In the complex Belgian political system, it is sometimes enough to make a name for yourself. For Alexander de Croo, 44, a Flemish liberal who became prime minister Wednesday, September 30, it was not easy: he is the son of legendary figure in public life, Herman de Croo, 83. Minister on various occasions, senator, party president, president of the chamber of deputies, this earthy character, close to the royal family, perfectly bilingual is still a Flemish regional elected representative today. And he sees his son taking on one of the few roles he has dreamed of without being able to perform it.
Alexander De Croo is smoother, more discreet and less talkative than his father and it will have taken a while for him to break free from his pervasive tutelage. A Belgian and American business school graduate, engineer, executive of a German company and consultant for an American company, he then founded a start-up in the digital sector. The perfect portrait of the “Young Global Leader” that he is, regularly invited to the Davos Economic Forum.
However, it is difficult to resist the family virus: at 34 years old, this father of two is a candidate (not elected) in the European elections and will take the head of his party, the Open VLD, succeeding Guy Verhofstadt with a program called “Change courageous “. A formula that he could have taken up on Wednesday noon, during his first public appearance in the costume of the head of government, his political agreement for “a united and sustainable Belgium” under his arm.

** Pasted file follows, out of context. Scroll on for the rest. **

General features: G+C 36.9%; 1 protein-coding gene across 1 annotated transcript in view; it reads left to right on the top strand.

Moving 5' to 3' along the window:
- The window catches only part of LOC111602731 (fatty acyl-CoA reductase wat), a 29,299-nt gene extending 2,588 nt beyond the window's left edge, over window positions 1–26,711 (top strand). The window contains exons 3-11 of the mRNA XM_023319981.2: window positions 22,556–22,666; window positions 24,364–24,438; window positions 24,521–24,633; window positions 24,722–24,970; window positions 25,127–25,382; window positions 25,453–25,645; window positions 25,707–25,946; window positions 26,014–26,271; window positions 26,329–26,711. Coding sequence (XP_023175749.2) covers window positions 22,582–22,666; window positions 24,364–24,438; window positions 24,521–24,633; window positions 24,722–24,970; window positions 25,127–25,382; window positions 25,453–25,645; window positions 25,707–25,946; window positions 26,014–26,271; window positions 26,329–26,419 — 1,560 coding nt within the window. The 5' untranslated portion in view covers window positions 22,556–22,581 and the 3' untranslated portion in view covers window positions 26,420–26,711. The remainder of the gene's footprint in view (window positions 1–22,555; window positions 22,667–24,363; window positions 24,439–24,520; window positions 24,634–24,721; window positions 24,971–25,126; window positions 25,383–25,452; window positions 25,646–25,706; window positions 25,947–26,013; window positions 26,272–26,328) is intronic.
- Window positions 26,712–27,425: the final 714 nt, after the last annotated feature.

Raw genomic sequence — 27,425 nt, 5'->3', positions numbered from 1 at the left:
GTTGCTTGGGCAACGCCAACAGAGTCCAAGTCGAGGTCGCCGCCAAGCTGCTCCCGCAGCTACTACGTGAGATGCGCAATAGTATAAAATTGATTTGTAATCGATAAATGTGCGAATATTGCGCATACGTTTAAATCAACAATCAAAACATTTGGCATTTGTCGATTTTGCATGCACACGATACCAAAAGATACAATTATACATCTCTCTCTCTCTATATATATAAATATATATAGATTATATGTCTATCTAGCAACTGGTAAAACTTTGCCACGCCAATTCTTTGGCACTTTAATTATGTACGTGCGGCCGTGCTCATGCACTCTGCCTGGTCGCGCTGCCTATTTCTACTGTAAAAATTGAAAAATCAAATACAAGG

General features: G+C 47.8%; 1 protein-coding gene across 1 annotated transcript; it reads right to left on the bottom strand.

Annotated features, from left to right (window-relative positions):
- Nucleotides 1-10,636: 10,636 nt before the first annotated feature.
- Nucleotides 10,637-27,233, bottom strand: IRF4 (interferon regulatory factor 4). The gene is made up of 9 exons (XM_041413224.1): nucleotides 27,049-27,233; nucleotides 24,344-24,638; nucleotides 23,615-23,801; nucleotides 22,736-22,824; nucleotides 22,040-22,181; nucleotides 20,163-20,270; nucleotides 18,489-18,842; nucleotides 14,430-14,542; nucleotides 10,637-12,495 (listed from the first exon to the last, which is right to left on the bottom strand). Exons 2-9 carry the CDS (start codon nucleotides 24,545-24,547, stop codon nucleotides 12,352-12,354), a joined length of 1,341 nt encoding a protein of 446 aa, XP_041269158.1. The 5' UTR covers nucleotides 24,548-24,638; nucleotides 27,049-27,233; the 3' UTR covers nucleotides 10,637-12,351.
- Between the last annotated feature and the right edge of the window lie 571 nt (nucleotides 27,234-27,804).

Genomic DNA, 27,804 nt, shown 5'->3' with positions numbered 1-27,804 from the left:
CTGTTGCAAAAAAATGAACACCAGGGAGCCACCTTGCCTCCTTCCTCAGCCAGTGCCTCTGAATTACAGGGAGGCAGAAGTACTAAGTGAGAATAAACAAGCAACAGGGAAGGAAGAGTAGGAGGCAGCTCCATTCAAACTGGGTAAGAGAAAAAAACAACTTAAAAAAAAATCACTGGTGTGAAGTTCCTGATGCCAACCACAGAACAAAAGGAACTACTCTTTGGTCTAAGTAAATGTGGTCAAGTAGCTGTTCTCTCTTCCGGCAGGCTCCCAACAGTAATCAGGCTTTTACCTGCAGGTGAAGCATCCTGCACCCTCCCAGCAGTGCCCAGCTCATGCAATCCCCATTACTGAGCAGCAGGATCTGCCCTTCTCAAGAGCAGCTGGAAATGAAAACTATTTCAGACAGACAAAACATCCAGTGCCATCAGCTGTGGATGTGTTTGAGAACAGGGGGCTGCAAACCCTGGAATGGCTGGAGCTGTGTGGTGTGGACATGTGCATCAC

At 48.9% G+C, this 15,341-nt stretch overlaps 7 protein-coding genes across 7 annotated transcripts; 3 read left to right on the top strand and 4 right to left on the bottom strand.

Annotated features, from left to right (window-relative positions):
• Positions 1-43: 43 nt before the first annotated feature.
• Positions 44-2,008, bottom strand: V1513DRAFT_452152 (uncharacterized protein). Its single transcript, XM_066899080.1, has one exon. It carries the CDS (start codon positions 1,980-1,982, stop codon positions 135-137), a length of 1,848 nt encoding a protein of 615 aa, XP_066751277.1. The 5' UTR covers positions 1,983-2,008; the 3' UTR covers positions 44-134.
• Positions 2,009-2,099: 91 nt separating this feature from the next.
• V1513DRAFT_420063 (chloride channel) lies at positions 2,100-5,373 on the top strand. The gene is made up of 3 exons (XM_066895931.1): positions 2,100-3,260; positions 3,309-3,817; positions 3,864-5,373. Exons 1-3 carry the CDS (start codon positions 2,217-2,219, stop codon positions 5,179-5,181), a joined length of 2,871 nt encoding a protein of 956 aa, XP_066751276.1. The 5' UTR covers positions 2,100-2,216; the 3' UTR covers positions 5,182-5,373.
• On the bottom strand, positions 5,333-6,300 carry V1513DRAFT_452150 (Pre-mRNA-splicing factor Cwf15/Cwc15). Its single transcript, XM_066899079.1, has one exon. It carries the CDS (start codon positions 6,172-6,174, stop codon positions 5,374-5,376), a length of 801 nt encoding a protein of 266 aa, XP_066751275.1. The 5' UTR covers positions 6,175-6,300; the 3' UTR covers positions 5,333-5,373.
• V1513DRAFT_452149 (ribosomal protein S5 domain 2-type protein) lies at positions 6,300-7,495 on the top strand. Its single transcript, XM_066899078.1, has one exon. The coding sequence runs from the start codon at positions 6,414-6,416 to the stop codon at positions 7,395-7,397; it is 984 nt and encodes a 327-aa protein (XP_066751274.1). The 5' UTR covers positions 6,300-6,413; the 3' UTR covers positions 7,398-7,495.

Parties with often contradictory interests
The successor of other liberals, the French-speaking Sophie Wilmès and Charles Michel, will, in any case, have to work to correct an image: that of the person responsible for the longest crisis in the country’s political history (five hundred and forty-one days). In 2010, he disconnected, in fact, the capture of the coalition led at the time by the Flemish Christian Democrat Yves Leterme, and caused elections which would lead to a resounding victory for the Flemish nationalist right and the collapse of the Open VLD, the training of Mr. De Croo.
In 2012, however, he became Deputy Prime Minister in the government of the Walloon socialist Elio Di Rupo. It wasn’t until 2018, when he took over as finance minister, that he really established himself as a top executive.
Now at the helm of a ministerial team to which the Alliance néoflamande (N-VA), the nationalist right of Bart de Wever, and Vlaams Belang (VB), the Flemish extreme right, will lead very hard life, since neither the Neither are associated with the coalition, Mr De Croo will need his pragmatism. Leading an alliance of seven parties (socialists, ecologists and liberals from both communities, in addition to the Flemish Christian Democrats), with often contradictory interests, will not be an easy task.
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